How can we get to know God? In order to be able to answer the question, we need to understand what knowledge consists of. What is knowledge? Knowing something through its relationship with something else is one kind of knowledge. We may not have directly seen or experienced the planet Pluto. But we know that Pluto is the outermost part of the solar system. We know about Pluto by virtue of its connections with the solar system.
When we chart the growth of human knowledge, we can see that, time and again, we have come to know the unknown by virtue of its relation with the known. Isaac Newton related the dropping of the apple on his head to the revolution of the planets around the sun. He thus enabled us to understand the hitherto inexplicable motion of the planets by relating it to the common sight of an apple dropping from a tree onto the ground.
We get to know about certain events and processes by figuring out that they are related to certain other events and processes that we already know about. Einstein was able to think forward from the facts that light consisted of particles and electricity was the flow of electrons and conjure the idea of creating a photovoltaic effect.
Another kind of knowing is knowing directly through perceiving, through experiencing. We know that a fire is raging by experiencing its blistering heat and raging flames. We know the gnawing pain of hunger by experiencing its pangs.
Each way of knowing has its limitations. You can get to know only a few things by directly experiencing them. You cannot get to know the the freezing cold of Pluto, at close quarters.
Similarly, there are severe limitations as to what we can get to know through analytical reasoning. French scientist Pierre Laplace had exultantly declared that if we can compile data about the position and the velocity of every subatomic particle in the universe at any point of time, we can tabulate and map the future course of the universe for all time to come.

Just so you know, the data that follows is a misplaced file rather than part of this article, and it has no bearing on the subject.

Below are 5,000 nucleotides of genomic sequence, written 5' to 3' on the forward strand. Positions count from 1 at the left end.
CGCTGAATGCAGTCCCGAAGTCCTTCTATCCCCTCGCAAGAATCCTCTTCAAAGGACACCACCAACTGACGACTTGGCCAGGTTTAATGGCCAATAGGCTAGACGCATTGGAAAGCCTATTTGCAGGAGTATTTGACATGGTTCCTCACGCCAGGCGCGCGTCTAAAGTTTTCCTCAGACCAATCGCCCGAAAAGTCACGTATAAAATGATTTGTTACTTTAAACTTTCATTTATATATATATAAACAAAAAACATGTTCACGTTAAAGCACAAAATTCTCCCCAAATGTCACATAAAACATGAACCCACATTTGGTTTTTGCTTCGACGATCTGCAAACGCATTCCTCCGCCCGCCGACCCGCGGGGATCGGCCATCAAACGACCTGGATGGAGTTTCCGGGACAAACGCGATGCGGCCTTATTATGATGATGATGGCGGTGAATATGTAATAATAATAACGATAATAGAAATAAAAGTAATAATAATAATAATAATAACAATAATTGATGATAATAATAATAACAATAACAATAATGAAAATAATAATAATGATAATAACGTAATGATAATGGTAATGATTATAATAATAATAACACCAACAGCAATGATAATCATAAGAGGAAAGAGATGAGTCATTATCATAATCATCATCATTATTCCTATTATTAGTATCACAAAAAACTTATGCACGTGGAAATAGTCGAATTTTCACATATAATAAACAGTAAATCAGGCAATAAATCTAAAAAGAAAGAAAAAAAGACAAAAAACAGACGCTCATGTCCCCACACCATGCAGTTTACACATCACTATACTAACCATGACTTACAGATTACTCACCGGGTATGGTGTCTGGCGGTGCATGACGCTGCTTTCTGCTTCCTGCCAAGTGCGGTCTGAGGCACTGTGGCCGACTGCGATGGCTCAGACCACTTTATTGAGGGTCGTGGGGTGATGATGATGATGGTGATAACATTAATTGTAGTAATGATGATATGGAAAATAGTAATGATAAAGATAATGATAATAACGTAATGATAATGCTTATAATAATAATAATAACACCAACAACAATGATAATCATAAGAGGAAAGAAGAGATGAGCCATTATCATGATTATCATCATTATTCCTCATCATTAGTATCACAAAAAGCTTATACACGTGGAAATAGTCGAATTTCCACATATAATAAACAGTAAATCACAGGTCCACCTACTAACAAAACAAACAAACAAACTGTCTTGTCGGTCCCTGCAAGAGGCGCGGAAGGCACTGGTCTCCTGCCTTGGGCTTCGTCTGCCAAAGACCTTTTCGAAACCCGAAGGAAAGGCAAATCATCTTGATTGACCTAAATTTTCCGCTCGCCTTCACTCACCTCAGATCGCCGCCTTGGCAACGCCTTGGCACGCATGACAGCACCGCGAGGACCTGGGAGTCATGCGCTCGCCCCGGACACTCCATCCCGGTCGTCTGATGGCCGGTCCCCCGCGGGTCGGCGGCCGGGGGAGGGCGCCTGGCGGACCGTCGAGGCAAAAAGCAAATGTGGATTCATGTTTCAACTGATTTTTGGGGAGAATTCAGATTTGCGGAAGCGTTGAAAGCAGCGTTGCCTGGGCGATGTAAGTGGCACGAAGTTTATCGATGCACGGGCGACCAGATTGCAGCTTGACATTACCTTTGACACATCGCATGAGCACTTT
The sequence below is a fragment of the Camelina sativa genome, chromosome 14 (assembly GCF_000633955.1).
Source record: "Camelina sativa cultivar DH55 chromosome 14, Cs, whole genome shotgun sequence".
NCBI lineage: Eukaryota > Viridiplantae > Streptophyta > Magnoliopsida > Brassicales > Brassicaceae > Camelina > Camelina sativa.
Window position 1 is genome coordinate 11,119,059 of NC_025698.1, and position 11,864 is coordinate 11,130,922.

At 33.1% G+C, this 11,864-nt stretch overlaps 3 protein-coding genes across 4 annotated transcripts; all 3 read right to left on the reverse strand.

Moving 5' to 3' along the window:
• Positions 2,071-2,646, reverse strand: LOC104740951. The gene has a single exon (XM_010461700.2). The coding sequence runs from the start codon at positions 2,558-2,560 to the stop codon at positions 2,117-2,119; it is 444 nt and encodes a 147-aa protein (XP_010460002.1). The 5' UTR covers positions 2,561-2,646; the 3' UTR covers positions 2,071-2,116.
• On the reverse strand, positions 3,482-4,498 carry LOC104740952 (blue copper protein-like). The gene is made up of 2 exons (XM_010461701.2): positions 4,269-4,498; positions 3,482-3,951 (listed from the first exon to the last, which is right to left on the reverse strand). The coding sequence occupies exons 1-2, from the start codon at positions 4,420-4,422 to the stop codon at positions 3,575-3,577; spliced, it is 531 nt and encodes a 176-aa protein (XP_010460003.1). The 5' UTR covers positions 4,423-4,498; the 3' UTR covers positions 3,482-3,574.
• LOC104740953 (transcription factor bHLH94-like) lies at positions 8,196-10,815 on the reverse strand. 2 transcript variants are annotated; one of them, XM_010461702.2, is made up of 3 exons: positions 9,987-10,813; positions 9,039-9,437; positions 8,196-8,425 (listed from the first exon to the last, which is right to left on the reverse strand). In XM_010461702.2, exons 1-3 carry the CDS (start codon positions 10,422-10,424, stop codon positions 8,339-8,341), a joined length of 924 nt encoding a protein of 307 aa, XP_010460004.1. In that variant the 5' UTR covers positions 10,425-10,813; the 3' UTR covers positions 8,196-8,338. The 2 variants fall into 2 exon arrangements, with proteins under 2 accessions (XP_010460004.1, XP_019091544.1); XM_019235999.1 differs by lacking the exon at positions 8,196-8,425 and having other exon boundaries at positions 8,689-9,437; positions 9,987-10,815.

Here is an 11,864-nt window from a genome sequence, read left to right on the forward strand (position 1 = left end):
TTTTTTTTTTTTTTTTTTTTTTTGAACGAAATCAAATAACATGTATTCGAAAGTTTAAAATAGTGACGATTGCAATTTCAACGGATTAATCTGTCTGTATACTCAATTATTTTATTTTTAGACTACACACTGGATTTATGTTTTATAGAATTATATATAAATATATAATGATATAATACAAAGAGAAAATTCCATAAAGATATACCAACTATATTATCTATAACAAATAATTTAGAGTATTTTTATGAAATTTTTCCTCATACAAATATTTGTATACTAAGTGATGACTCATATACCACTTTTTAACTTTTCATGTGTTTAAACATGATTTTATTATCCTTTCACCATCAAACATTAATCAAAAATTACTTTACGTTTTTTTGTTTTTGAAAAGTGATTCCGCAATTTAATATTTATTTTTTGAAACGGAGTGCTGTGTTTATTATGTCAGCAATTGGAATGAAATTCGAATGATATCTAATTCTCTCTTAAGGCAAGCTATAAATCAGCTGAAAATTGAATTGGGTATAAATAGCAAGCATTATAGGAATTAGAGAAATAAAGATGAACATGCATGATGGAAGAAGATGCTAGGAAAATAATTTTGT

Werner Heisenberg’s Uncertainty has very clearly showed us that both the position and the velocity of a subatomic particle can never be measured equally accurately. Physics cannot accurately map the path of an object that is freely falling under gravity, because a large number of factors can affect the descent of the object. And here we have 10 billion neurons in the human brain interacting with each other through 1,000 billion junctions or synapses.
Given the limitations of the ways in which our minds acquire knowledge, they are totally inadequate to register even the feeblest intimations of the divine. Adi Shankara in his commentary on the Brahmnsutras says that the divine, “being beyond names and forms, is not an object of sense perception, and being without any indicatory mark, it cannot be known by mere inference either”. It cannot be known or perceived directly through our sense organs; and it cannot be known about through relationships. Only by becoming deeply aware of yourself can you sense its subliminal stirrings.
In that process of sensitization you gradually discard all the baggage of information and knowledge from your mind. You strip off everything that strengthens your sense of self through possession. You are then experiencing without there being any object of experience. You exist then as the pure and abiding consciousness manifesting as this universe.